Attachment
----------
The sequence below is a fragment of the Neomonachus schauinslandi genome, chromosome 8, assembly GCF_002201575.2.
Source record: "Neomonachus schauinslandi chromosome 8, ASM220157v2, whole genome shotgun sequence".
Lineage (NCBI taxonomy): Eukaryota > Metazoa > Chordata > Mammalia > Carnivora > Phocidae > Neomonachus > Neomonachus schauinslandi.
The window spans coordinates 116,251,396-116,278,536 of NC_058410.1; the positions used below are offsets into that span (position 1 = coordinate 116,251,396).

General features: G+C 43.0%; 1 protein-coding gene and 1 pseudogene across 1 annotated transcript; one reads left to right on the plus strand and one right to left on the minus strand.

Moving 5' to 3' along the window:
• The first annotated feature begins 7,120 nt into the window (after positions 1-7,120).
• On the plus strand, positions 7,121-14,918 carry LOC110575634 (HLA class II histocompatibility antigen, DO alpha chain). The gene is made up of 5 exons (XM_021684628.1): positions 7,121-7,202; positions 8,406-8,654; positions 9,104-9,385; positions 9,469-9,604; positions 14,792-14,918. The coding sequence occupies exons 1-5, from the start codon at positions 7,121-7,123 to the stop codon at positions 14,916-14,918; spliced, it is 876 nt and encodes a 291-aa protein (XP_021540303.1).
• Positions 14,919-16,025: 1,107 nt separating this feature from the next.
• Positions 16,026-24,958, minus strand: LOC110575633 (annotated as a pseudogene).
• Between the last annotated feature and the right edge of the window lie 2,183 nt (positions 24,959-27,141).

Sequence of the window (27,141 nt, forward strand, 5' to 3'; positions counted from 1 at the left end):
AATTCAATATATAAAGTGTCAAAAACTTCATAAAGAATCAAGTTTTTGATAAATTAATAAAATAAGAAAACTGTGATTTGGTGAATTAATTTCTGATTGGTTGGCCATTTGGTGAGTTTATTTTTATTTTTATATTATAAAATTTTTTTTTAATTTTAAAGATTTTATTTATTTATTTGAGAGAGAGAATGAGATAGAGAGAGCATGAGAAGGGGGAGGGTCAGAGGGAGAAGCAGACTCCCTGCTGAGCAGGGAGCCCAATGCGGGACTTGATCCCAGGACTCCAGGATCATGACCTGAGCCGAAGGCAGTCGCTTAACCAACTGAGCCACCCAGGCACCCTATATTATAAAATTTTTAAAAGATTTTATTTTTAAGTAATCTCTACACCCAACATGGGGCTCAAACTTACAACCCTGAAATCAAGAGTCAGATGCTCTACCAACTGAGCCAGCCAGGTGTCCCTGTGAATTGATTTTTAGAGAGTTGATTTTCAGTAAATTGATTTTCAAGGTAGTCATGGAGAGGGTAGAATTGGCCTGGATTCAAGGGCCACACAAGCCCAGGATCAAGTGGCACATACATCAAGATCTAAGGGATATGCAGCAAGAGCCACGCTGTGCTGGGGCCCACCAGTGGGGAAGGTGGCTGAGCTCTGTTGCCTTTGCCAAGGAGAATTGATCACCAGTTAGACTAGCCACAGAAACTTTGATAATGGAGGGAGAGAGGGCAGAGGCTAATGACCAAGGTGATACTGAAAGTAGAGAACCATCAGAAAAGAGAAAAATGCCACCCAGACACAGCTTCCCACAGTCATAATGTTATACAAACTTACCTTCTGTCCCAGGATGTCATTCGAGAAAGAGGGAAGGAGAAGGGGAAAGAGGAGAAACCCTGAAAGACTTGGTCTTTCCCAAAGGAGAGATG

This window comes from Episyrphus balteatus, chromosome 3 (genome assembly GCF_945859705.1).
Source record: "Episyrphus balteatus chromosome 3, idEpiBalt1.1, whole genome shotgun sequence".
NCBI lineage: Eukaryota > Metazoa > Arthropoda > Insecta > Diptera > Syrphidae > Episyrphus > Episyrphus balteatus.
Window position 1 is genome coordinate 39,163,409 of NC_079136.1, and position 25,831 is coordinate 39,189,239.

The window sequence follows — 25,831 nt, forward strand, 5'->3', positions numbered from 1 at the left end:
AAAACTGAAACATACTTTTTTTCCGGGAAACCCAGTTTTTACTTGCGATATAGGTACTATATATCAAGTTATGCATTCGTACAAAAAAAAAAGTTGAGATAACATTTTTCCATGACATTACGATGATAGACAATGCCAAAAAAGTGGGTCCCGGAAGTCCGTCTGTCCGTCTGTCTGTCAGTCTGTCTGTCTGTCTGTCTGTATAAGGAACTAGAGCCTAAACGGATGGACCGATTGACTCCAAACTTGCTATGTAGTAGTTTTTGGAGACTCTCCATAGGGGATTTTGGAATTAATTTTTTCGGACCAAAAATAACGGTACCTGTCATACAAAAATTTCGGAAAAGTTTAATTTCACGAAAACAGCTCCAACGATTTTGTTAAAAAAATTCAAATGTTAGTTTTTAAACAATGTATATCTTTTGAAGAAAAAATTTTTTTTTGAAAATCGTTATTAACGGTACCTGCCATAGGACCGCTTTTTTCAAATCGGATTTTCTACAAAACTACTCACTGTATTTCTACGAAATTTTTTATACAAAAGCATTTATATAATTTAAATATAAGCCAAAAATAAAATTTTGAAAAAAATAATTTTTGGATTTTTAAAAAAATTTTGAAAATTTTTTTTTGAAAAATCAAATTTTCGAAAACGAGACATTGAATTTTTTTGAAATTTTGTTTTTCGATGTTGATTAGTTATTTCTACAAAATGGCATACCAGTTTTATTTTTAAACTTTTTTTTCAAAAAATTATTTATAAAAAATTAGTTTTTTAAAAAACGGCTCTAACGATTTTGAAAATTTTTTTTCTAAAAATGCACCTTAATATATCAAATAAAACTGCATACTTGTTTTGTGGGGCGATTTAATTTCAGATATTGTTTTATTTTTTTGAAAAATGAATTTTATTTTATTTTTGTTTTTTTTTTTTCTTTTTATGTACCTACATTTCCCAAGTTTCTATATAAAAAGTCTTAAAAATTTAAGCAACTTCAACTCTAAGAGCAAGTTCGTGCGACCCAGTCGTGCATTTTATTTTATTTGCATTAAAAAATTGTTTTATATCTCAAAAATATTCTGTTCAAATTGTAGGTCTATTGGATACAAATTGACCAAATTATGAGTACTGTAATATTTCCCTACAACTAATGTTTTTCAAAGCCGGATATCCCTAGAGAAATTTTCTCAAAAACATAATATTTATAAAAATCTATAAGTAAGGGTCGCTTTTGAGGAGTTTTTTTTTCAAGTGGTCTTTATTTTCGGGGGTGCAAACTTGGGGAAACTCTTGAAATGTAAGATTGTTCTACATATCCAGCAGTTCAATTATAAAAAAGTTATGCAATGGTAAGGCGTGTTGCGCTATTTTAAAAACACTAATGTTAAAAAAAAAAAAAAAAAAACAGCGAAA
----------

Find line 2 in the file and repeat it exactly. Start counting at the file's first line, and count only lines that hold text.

Source record: "Neomonachus schauinslandi chromosome 8, ASM220157v2, whole genome shotgun sequence".